I am very pleased to announce the launch of CQG’s new Letters section.
In a recent survey of CQG’s authors and readers, we identified a strong desire among gravitational physicists for CQG to launch this section.
The Letter article type is now available and I invite you to submit your next Letter to the journal.
CQG’s peer review will ensure the best possible consideration for your Letter – certifying, not just the quality of your work to a high standard, but also that of your peers. Your Letter will be in good company.
As an author of a CQG Letter, you will benefit from the best promotional service in the field. All Letters authors will have the chance to write a CQG+ entry about their work. This entry will feature prominently on the journal’s homepage and will be promoted by email, Twitter and Facebook to the hundreds of gravitational physicists who follow CQG+. The CQG Editorial Board will consider all Letters for the CQG Highlights.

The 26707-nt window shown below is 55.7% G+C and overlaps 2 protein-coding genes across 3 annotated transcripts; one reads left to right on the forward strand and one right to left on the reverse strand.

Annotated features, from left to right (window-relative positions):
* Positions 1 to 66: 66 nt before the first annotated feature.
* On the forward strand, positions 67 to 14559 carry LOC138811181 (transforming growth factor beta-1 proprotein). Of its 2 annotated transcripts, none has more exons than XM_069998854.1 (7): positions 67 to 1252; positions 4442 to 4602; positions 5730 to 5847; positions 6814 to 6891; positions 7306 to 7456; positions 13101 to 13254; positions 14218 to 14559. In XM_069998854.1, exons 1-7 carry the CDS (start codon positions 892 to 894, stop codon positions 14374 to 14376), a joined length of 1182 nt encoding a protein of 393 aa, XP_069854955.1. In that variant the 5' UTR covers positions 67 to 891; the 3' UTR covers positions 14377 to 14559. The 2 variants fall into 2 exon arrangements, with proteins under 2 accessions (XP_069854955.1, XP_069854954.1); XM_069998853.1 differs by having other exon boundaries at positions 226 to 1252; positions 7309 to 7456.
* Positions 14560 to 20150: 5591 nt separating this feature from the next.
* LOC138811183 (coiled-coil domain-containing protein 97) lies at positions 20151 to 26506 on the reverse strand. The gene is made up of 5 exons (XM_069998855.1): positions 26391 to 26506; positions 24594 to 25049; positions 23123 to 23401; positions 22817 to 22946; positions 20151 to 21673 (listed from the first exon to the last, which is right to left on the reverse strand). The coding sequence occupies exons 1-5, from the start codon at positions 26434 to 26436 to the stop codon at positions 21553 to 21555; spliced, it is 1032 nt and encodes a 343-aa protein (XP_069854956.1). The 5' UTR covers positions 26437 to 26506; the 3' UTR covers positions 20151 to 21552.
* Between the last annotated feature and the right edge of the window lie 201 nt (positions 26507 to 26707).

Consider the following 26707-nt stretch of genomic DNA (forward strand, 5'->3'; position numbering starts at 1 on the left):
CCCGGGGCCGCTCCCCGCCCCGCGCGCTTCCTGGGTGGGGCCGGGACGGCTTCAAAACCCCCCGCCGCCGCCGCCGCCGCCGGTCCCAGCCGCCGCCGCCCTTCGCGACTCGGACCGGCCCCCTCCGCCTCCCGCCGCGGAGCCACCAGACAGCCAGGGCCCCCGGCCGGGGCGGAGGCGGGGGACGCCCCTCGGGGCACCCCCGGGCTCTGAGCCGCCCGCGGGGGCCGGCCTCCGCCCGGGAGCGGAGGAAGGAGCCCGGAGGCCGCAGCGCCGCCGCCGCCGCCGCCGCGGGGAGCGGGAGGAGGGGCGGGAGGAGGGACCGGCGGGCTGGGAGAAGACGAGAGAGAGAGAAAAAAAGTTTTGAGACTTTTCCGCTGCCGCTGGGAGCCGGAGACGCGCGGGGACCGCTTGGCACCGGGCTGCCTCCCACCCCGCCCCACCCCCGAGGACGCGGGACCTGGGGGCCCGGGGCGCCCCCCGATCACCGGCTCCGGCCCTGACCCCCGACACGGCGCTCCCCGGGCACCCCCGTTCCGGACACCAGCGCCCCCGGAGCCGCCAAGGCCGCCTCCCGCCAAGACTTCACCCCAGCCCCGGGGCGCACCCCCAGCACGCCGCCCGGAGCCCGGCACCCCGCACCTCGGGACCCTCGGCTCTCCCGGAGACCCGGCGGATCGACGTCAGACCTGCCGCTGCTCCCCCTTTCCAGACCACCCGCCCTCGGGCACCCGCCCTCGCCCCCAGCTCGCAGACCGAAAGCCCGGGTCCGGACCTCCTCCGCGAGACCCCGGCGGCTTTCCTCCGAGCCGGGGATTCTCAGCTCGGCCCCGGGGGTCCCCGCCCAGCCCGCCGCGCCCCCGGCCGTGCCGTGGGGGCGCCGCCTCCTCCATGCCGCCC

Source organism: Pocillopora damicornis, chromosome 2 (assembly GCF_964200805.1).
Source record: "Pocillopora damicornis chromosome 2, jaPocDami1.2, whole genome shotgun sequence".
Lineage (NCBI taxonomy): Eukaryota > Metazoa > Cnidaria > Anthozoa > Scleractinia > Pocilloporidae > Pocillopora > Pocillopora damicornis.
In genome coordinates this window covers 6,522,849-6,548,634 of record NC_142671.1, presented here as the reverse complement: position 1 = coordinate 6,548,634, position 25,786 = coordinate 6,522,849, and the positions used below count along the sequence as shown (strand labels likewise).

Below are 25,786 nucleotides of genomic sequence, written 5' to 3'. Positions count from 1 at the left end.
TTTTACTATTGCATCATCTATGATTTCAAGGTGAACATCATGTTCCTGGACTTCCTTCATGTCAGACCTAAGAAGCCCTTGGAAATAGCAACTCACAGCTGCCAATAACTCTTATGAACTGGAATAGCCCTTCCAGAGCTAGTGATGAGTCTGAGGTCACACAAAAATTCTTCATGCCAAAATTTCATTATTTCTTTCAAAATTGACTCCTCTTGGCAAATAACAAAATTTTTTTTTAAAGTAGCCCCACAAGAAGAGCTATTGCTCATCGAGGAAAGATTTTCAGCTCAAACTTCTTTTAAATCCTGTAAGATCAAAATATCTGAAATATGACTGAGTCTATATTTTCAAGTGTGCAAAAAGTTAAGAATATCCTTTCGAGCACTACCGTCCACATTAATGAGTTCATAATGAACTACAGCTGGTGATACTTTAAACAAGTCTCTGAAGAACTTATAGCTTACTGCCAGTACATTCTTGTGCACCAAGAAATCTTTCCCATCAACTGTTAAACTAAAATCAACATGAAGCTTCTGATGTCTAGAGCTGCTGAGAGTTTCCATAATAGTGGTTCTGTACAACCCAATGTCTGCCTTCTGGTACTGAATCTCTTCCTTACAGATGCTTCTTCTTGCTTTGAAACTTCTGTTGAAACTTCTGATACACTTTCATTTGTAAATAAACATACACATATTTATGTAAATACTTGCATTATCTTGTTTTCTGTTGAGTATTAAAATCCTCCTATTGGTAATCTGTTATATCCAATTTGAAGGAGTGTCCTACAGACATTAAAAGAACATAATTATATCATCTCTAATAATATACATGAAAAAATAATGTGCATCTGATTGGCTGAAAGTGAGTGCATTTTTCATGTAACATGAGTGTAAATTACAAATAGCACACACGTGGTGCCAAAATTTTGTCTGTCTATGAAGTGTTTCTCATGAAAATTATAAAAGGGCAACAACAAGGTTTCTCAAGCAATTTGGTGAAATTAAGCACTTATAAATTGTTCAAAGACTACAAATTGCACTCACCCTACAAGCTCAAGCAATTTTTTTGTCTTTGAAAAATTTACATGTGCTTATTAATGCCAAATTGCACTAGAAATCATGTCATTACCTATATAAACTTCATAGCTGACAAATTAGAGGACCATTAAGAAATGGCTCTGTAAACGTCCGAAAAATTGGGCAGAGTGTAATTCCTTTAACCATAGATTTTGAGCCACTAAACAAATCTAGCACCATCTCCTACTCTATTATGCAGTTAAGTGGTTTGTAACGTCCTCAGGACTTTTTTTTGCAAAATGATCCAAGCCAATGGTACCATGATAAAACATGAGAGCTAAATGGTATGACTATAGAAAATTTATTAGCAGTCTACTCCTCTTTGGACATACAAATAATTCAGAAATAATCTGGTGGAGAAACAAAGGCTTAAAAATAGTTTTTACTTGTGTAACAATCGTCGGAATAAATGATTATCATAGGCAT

Lastly, a small thing, we are adding ‘LT’ in references to Letters. This will make it clear that a reference is to a Letter as opposed to a regular paper. An example CQG Letter reference might read as follows.
S Cooper, L. Hofstadter, R. Koothrappali & H. Wolowitz 2016 Class. Quantum Grav. 33 03LT01
What is a CQG Letter?
Brief articles describing a substantial advance in the field. All letters must meet one of the following publication criteria:
- report significant new results or an important new discovery;
- make important advances on or provide a solution to a critical issue;
- report findings of major interest to a specific community or
demonstrate a new idea, experimental technique, theory or model which will have a potentially significant impact.
Submissions should be no longer than 4500 words in length (6-8 journal pages). Additional data and figures can be published as supplementary information.
What about FTCs?
As a result of this launch, CQG will discontinue the Fast Track Communication (FTC) article type at the end of 2015. We recognise that there was some support for keeping FTCs, but we believe that to do so would cause confusion due to the similarities between FTCs and Letters.
I look forward to working with you as an author of CQG Letters. You can submit your next Letter here and, if you have any questions at all, the editorial office will be delighted to hear from you.
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